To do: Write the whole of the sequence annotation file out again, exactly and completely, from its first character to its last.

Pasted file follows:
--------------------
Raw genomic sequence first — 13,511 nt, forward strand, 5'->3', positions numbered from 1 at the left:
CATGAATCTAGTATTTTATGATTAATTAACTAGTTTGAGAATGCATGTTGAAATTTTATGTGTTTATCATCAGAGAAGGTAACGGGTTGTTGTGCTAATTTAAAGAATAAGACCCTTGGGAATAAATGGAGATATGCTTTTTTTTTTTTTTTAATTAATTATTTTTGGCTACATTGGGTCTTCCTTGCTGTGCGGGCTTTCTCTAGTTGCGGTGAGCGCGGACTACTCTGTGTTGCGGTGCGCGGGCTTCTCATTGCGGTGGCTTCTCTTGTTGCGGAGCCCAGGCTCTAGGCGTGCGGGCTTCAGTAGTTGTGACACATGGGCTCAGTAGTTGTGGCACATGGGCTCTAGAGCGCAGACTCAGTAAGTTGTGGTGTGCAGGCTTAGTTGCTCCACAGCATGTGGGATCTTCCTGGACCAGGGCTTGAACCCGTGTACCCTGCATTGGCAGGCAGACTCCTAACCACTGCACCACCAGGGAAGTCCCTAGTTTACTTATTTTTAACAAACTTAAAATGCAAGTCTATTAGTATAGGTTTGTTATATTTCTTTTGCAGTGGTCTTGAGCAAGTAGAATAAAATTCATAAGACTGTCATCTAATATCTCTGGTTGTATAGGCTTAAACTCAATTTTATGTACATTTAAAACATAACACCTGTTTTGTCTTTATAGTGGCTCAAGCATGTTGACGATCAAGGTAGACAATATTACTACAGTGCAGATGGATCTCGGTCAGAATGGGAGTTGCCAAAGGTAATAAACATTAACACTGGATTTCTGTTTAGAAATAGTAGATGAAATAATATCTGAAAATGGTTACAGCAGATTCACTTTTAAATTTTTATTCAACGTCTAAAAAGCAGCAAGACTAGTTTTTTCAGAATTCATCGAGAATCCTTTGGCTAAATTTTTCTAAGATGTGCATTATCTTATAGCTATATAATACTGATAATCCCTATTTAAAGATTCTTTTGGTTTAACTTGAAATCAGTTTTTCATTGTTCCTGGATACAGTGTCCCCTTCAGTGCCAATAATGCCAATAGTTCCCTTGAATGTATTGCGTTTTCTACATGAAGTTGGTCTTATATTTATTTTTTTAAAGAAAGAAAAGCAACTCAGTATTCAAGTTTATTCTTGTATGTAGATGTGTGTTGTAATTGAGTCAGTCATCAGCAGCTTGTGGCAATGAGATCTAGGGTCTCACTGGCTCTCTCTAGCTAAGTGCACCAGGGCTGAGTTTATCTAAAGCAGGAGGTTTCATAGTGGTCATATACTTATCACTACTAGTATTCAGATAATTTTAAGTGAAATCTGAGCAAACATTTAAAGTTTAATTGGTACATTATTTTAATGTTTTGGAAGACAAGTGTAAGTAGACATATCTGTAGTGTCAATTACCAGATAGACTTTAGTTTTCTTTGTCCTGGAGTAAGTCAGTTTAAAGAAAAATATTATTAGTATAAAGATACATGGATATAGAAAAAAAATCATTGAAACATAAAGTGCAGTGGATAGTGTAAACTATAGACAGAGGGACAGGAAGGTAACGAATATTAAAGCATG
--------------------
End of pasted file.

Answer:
Raw genomic sequence first — 13,511 nt, forward strand, 5'->3', positions numbered from 1 at the left:
CATGAATCTAGTATTTTATGATTAATTAACTAGTTTGAGAATGCATGTTGAAATTTTATGTGTTTATCATCAGAGAAGGTAACGGGTTGTTGTGCTAATTTAAAGAATAAGACCCTTGGGAATAAATGGAGATATGCTTTTTTTTTTTTTTTAATTAATTATTTTTGGCTACATTGGGTCTTCCTTGCTGTGCGGGCTTTCTCTAGTTGCGGTGAGCGCGGACTACTCTGTGTTGCGGTGCGCGGGCTTCTCATTGCGGTGGCTTCTCTTGTTGCGGAGCCCAGGCTCTAGGCGTGCGGGCTTCAGTAGTTGTGACACATGGGCTCAGTAGTTGTGGCACATGGGCTCTAGAGCGCAGACTCAGTAAGTTGTGGTGTGCAGGCTTAGTTGCTCCACAGCATGTGGGATCTTCCTGGACCAGGGCTTGAACCCGTGTACCCTGCATTGGCAGGCAGACTCCTAACCACTGCACCACCAGGGAAGTCCCTAGTTTACTTATTTTTAACAAACTTAAAATGCAAGTCTATTAGTATAGGTTTGTTATATTTCTTTTGCAGTGGTCTTGAGCAAGTAGAATAAAATTCATAAGACTGTCATCTAATATCTCTGGTTGTATAGGCTTAAACTCAATTTTATGTACATTTAAAACATAACACCTGTTTTGTCTTTATAGTGGCTCAAGCATGTTGACGATCAAGGTAGACAATATTACTACAGTGCAGATGGATCTCGGTCAGAATGGGAGTTGCCAAAGGTAATAAACATTAACACTGGATTTCTGTTTAGAAATAGTAGATGAAATAATATCTGAAAATGGTTACAGCAGATTCACTTTTAAATTTTTATTCAACGTCTAAAAAGCAGCAAGACTAGTTTTTTCAGAATTCATCGAGAATCCTTTGGCTAAATTTTTCTAAGATGTGCATTATCTTATAGCTATATAATACTGATAATCCCTATTTAAAGATTCTTTTGGTTTAACTTGAAATCAGTTTTTCATTGTTCCTGGATACAGTGTCCCCTTCAGTGCCAATAATGCCAATAGTTCCCTTGAATGTATTGCGTTTTCTACATGAAGTTGGTCTTATATTTATTTTTTTAAAGAAAGAAAAGCAACTCAGTATTCAAGTTTATTCTTGTATGTAGATGTGTGTTGTAATTGAGTCAGTCATCAGCAGCTTGTGGCAATGAGATCTAGGGTCTCACTGGCTCTCTCTAGCTAAGTGCACCAGGGCTGAGTTTATCTAAAGCAGGAGGTTTCATAGTGGTCATATACTTATCACTACTAGTATTCAGATAATTTTAAGTGAAATCTGAGCAAACATTTAAAGTTTAATTGGTACATTATTTTAATGTTTTGGAAGACAAGTGTAAGTAGACATATCTGTAGTGTCAATTACCAGATAGACTTTAGTTTTCTTTGTCCTGGAGTAAGTCAGTTTAAAGAAAAATATTATTAGTATAAAGATACATGGATATAGAAAAAAAATCATTGAAACATAAAGTGCAGTGGATAGTGTAAACTATAGACAGAGGGACAGGAAGGTAACGAATATTAAAGCATG